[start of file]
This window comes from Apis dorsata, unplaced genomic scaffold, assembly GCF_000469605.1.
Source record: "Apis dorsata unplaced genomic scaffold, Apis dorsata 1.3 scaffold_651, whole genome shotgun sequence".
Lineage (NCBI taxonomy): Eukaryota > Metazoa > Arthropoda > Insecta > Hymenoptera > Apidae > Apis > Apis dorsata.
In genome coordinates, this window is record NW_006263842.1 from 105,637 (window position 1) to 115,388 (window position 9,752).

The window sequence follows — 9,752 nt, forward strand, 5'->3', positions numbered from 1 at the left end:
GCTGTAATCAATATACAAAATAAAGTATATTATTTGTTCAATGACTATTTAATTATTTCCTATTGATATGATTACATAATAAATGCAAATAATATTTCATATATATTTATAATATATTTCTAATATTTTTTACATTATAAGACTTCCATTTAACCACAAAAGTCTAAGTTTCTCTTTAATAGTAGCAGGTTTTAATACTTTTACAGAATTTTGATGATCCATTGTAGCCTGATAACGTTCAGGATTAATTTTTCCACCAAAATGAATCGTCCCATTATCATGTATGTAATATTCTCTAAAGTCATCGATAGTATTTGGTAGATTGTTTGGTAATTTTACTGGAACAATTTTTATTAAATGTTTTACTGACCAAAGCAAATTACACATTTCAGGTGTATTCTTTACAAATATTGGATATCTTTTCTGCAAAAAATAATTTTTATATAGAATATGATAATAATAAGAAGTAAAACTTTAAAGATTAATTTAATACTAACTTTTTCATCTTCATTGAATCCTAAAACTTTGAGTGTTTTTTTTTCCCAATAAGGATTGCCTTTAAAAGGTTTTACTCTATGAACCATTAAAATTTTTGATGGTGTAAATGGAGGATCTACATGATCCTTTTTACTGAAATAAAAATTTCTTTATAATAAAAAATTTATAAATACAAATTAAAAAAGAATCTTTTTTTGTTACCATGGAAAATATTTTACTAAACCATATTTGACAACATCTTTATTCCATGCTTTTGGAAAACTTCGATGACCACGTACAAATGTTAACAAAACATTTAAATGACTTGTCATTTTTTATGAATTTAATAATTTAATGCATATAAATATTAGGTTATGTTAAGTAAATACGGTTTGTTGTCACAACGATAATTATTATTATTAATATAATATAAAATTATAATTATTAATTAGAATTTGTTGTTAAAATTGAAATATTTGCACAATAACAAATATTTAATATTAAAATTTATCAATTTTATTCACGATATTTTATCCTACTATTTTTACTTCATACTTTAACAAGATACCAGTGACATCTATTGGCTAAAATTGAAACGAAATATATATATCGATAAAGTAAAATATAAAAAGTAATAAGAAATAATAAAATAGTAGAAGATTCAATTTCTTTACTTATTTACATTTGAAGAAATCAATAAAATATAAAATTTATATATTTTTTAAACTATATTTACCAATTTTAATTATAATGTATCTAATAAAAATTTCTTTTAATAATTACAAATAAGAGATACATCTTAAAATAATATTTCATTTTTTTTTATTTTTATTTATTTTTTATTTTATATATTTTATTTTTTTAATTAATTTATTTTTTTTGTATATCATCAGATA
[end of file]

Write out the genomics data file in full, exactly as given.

This window comes from Apis dorsata, unplaced genomic scaffold, assembly GCF_000469605.1.
Source record: "Apis dorsata unplaced genomic scaffold, Apis dorsata 1.3 scaffold_651, whole genome shotgun sequence".
Lineage (NCBI taxonomy): Eukaryota > Metazoa > Arthropoda > Insecta > Hymenoptera > Apidae > Apis > Apis dorsata.
In genome coordinates, this window is record NW_006263842.1 from 105,637 (window position 1) to 115,388 (window position 9,752).

The window sequence follows — 9,752 nt, forward strand, 5'->3', positions numbered from 1 at the left end:
GCTGTAATCAATATACAAAATAAAGTATATTATTTGTTCAATGACTATTTAATTATTTCCTATTGATATGATTACATAATAAATGCAAATAATATTTCATATATATTTATAATATATTTCTAATATTTTTTACATTATAAGACTTCCATTTAACCACAAAAGTCTAAGTTTCTCTTTAATAGTAGCAGGTTTTAATACTTTTACAGAATTTTGATGATCCATTGTAGCCTGATAACGTTCAGGATTAATTTTTCCACCAAAATGAATCGTCCCATTATCATGTATGTAATATTCTCTAAAGTCATCGATAGTATTTGGTAGATTGTTTGGTAATTTTACTGGAACAATTTTTATTAAATGTTTTACTGACCAAAGCAAATTACACATTTCAGGTGTATTCTTTACAAATATTGGATATCTTTTCTGCAAAAAATAATTTTTATATAGAATATGATAATAATAAGAAGTAAAACTTTAAAGATTAATTTAATACTAACTTTTTCATCTTCATTGAATCCTAAAACTTTGAGTGTTTTTTTTTCCCAATAAGGATTGCCTTTAAAAGGTTTTACTCTATGAACCATTAAAATTTTTGATGGTGTAAATGGAGGATCTACATGATCCTTTTTACTGAAATAAAAATTTCTTTATAATAAAAAATTTATAAATACAAATTAAAAAAGAATCTTTTTTTGTTACCATGGAAAATATTTTACTAAACCATATTTGACAACATCTTTATTCCATGCTTTTGGAAAACTTCGATGACCACGTACAAATGTTAACAAAACATTTAAATGACTTGTCATTTTTTATGAATTTAATAATTTAATGCATATAAATATTAGGTTATGTTAAGTAAATACGGTTTGTTGTCACAACGATAATTATTATTATTAATATAATATAAAATTATAATTATTAATTAGAATTTGTTGTTAAAATTGAAATATTTGCACAATAACAAATATTTAATATTAAAATTTATCAATTTTATTCACGATATTTTATCCTACTATTTTTACTTCATACTTTAACAAGATACCAGTGACATCTATTGGCTAAAATTGAAACGAAATATATATATCGATAAAGTAAAATATAAAAAGTAATAAGAAATAATAAAATAGTAGAAGATTCAATTTCTTTACTTATTTACATTTGAAGAAATCAATAAAATATAAAATTTATATATTTTTTAAACTATATTTACCAATTTTAATTATAATGTATCTAATAAAAATTTCTTTTAATAATTACAAATAAGAGATACATCTTAAAATAATATTTCATTTTTTTTTATTTTTATTTATTTTTTATTTTATATATTTTATTTTTTTAATTAATTTATTTTTTTTGTATATCATCAGATA